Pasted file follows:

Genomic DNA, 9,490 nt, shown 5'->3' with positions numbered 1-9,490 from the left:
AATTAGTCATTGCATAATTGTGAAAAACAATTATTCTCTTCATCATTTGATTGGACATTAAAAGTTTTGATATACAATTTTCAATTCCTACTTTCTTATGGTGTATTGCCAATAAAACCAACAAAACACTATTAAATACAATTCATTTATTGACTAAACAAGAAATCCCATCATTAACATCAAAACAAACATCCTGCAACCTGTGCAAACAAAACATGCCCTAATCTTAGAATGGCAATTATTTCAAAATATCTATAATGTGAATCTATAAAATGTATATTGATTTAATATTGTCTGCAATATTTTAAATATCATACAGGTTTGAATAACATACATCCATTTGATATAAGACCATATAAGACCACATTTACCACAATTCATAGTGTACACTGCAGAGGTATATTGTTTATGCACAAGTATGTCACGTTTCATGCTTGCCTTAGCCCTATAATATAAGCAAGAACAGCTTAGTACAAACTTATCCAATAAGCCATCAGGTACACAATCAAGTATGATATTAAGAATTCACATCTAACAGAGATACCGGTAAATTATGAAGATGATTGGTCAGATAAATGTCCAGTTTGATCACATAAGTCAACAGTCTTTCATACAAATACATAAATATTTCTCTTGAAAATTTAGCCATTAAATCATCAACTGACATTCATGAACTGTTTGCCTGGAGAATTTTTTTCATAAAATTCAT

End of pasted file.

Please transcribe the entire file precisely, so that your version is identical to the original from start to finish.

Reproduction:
Genomic DNA, 9,490 nt, shown 5'->3' with positions numbered 1-9,490 from the left:
AATTAGTCATTGCATAATTGTGAAAAACAATTATTCTCTTCATCATTTGATTGGACATTAAAAGTTTTGATATACAATTTTCAATTCCTACTTTCTTATGGTGTATTGCCAATAAAACCAACAAAACACTATTAAATACAATTCATTTATTGACTAAACAAGAAATCCCATCATTAACATCAAAACAAACATCCTGCAACCTGTGCAAACAAAACATGCCCTAATCTTAGAATGGCAATTATTTCAAAATATCTATAATGTGAATCTATAAAATGTATATTGATTTAATATTGTCTGCAATATTTTAAATATCATACAGGTTTGAATAACATACATCCATTTGATATAAGACCATATAAGACCACATTTACCACAATTCATAGTGTACACTGCAGAGGTATATTGTTTATGCACAAGTATGTCACGTTTCATGCTTGCCTTAGCCCTATAATATAAGCAAGAACAGCTTAGTACAAACTTATCCAATAAGCCATCAGGTACACAATCAAGTATGATATTAAGAATTCACATCTAACAGAGATACCGGTAAATTATGAAGATGATTGGTCAGATAAATGTCCAGTTTGATCACATAAGTCAACAGTCTTTCATACAAATACATAAATATTTCTCTTGAAAATTTAGCCATTAAATCATCAACTGACATTCATGAACTGTTTGCCTGGAGAATTTTTTTCATAAAATTCAT